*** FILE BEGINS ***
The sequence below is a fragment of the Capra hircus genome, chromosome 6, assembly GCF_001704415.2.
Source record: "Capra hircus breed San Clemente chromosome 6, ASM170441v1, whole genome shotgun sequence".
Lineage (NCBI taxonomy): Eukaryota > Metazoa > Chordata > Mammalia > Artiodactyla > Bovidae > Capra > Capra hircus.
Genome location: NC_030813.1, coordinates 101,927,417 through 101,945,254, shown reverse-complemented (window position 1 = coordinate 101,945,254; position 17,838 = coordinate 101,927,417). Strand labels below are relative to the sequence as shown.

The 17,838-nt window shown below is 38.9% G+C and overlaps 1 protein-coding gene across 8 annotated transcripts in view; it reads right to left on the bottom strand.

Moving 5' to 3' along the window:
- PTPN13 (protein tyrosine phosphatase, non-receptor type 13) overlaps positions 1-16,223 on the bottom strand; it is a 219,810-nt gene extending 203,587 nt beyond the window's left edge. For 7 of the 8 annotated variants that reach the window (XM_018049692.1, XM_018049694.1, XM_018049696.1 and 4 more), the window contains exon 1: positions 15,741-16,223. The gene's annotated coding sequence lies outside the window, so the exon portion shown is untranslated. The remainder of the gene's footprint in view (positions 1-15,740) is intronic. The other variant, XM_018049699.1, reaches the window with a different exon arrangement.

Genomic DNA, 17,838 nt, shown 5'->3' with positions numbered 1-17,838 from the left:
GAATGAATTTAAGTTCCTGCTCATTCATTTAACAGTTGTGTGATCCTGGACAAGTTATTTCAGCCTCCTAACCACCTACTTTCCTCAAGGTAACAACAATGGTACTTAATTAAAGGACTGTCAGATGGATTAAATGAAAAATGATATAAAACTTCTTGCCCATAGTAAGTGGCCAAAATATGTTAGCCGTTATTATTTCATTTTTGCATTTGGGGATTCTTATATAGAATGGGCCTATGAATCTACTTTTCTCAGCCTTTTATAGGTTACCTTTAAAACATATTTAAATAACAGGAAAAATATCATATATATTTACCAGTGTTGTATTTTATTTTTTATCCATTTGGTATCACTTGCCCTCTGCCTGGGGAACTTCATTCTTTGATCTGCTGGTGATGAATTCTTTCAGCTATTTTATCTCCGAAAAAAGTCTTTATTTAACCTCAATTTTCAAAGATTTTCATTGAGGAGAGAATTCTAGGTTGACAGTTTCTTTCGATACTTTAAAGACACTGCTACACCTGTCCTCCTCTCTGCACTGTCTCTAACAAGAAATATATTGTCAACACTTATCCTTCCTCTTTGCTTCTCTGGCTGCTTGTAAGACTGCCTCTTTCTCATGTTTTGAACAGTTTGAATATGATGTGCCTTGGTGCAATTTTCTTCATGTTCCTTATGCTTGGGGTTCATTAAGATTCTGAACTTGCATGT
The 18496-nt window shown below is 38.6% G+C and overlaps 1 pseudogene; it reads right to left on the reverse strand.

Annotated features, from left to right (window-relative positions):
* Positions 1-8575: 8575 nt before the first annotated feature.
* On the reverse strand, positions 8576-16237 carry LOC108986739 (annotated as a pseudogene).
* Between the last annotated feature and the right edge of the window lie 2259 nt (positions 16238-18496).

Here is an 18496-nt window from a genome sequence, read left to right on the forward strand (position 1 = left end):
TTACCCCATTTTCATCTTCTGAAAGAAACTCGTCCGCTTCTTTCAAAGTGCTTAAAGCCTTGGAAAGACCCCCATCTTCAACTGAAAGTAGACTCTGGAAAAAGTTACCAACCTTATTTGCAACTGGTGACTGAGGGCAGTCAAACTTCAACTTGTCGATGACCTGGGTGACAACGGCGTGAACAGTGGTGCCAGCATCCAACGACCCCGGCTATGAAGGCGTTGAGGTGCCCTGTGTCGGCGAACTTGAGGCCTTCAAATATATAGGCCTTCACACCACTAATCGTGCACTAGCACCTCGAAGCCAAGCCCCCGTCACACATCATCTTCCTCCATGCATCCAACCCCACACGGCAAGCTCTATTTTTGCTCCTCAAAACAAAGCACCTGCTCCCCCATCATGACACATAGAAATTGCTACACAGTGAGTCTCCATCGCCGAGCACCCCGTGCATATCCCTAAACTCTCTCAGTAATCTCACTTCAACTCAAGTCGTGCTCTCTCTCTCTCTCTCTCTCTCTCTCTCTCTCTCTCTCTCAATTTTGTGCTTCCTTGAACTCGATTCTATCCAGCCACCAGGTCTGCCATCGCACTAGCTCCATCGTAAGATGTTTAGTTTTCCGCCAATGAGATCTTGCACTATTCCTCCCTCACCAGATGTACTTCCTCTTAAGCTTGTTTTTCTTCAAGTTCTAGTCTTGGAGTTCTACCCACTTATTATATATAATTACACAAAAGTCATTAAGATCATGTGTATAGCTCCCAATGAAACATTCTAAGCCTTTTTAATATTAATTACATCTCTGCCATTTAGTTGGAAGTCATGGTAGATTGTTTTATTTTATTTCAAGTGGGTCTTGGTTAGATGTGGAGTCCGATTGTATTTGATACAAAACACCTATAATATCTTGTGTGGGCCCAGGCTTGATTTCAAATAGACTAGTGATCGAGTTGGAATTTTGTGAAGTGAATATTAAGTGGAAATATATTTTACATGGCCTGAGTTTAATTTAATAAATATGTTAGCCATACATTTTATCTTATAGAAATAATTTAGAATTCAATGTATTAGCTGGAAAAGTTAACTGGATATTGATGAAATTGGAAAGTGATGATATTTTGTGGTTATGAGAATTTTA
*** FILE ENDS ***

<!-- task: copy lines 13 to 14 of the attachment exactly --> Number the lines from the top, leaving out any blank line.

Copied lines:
* On the reverse strand, positions 8576-16237 carry LOC108986739 (annotated as a pseudogene).
* Between the last annotated feature and the right edge of the window lie 2259 nt (positions 16238-18496).